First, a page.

after a few seconds. We haul the boat to shore and empty out. We were pretty efficient getting the boat back in the water, taking about 3 minutes. The remaining 1 hour paddle goes well. We decided not to change clothes because the zip line comes after the boats and we know we’re going in the James River again.

The cold air doesn’t bother me in the boat, but as soon as I hit land the shaking begins. It gets pretty violent for a few minutes as we’re getting ready to head for the zip line. I shake it off (no pun
intended) and decide that we need to get moving and get in the woods and I’ll be fine…I’m right. We head into the woods for a 3 mile bushwhack. We’re pretty close to the road at this point and the
instructions are to follow the single telephone wire above our heads until the wire meets the road. This is done to keep us off the busy road. Despite it’s setting so close to a major road, it’s a vicious
hike traversing along a steep slope littered with downed trees, picker bushes, and the occasional ravine to keep us on our toes. We come out on the road, cross, and head back in on the other side. The
instructions then tell us to climb the 800′ slope to the fire road and head South 2 miles to the zip line. We get to the slope and try to figure out how trees can grow at that steep an angle. After clawing our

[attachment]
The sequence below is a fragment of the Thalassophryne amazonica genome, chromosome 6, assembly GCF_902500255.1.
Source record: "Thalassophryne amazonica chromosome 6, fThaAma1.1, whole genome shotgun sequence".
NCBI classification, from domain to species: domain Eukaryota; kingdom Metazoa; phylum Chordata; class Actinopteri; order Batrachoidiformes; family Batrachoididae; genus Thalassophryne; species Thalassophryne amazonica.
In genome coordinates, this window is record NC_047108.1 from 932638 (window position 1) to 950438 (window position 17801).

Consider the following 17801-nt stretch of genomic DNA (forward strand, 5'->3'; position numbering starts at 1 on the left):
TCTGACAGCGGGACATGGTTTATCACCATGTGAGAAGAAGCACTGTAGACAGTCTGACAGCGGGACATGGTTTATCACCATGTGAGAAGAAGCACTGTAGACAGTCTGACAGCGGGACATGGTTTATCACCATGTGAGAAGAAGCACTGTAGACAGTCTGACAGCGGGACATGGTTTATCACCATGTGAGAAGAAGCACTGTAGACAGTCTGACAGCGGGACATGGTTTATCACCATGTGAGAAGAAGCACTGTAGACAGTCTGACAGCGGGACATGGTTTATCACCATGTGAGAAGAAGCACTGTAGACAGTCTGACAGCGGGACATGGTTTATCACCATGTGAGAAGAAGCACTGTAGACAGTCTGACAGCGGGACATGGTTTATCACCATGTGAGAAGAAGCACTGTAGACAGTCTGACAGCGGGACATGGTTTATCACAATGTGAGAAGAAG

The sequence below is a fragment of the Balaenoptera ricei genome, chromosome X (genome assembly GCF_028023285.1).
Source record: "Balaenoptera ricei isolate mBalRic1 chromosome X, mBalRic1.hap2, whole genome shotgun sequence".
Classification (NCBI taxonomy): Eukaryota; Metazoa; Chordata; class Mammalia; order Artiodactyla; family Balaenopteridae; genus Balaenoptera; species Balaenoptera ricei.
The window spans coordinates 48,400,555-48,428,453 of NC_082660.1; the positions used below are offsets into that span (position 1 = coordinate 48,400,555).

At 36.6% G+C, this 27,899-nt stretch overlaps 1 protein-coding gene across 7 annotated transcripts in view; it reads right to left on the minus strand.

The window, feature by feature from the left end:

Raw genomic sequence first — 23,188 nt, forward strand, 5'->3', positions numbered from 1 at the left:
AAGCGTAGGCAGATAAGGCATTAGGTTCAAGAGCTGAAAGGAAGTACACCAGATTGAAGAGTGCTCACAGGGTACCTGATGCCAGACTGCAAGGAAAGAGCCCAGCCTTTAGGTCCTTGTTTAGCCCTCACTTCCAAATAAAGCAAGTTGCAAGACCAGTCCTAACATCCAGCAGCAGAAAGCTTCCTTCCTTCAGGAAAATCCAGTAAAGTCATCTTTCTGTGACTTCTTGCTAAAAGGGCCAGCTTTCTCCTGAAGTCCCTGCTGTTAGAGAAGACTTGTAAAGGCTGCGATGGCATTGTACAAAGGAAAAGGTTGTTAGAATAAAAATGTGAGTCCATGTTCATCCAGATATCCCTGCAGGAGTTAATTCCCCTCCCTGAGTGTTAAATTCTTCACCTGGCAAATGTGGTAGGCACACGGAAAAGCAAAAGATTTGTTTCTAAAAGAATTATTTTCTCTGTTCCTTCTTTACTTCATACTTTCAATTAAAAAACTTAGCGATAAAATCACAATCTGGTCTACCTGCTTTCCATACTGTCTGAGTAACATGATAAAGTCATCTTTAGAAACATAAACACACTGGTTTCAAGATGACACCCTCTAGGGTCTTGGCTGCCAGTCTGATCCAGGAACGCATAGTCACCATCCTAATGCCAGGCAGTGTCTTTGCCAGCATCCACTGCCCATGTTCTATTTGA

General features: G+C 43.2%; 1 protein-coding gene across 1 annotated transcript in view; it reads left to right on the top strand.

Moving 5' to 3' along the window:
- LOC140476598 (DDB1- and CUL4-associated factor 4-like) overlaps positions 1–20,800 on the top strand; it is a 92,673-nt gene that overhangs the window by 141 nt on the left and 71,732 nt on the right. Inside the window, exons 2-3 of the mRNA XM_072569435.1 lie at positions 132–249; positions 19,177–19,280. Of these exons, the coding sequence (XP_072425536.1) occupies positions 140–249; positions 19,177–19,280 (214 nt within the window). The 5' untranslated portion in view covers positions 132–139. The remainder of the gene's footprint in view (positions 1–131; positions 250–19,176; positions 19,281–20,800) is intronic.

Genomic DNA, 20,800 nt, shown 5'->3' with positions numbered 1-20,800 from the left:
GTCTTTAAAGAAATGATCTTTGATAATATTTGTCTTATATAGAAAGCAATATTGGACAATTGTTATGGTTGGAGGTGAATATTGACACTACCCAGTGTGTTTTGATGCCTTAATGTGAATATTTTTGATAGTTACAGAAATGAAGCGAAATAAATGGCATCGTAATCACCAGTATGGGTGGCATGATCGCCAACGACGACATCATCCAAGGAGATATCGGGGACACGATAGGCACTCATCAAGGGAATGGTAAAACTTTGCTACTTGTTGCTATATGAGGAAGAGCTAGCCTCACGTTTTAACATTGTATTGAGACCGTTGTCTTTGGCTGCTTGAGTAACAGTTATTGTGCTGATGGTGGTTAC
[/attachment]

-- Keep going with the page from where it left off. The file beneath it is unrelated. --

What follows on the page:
way up 800′, using rocks, roots, small trees, etc. to hold ourselves to the side of the hill, we take the fire road to Tungstal’s Tooth, a rocky outcropping overlooking the James River. We begin with a 200′ downclimb to the zip, They’ve set up a fixed rope and we use two runners to attach ourselves to the rope as we make our way down. Sort of a quasi rappel, but without the safety of a belay device. The zip is stretched about 250′ feet across the James, and about halfway across, you hit the water
and swim the rest of the way. I must say that it wasn’t nearly as fun as the Pathfinder as the speed and height wasn’t there, but the water felt great (again).

Climb out of the river, change clothes, grab the bikes and head for the finish. Again, we decide to make a course modification. It’s about 5 PM and the sun is going down. We’re running low of food and our warmer clothes are soaking wet (and sitting like a ton of bricks in our packs). If we continued on the official route, we would ride about 20 miles with several large climbs, at least one of which is over 2000′. We would be out well after dark and hypothermia is a serious risk a this point in the race. We follow the road and 12 miles later we arrive at the finish.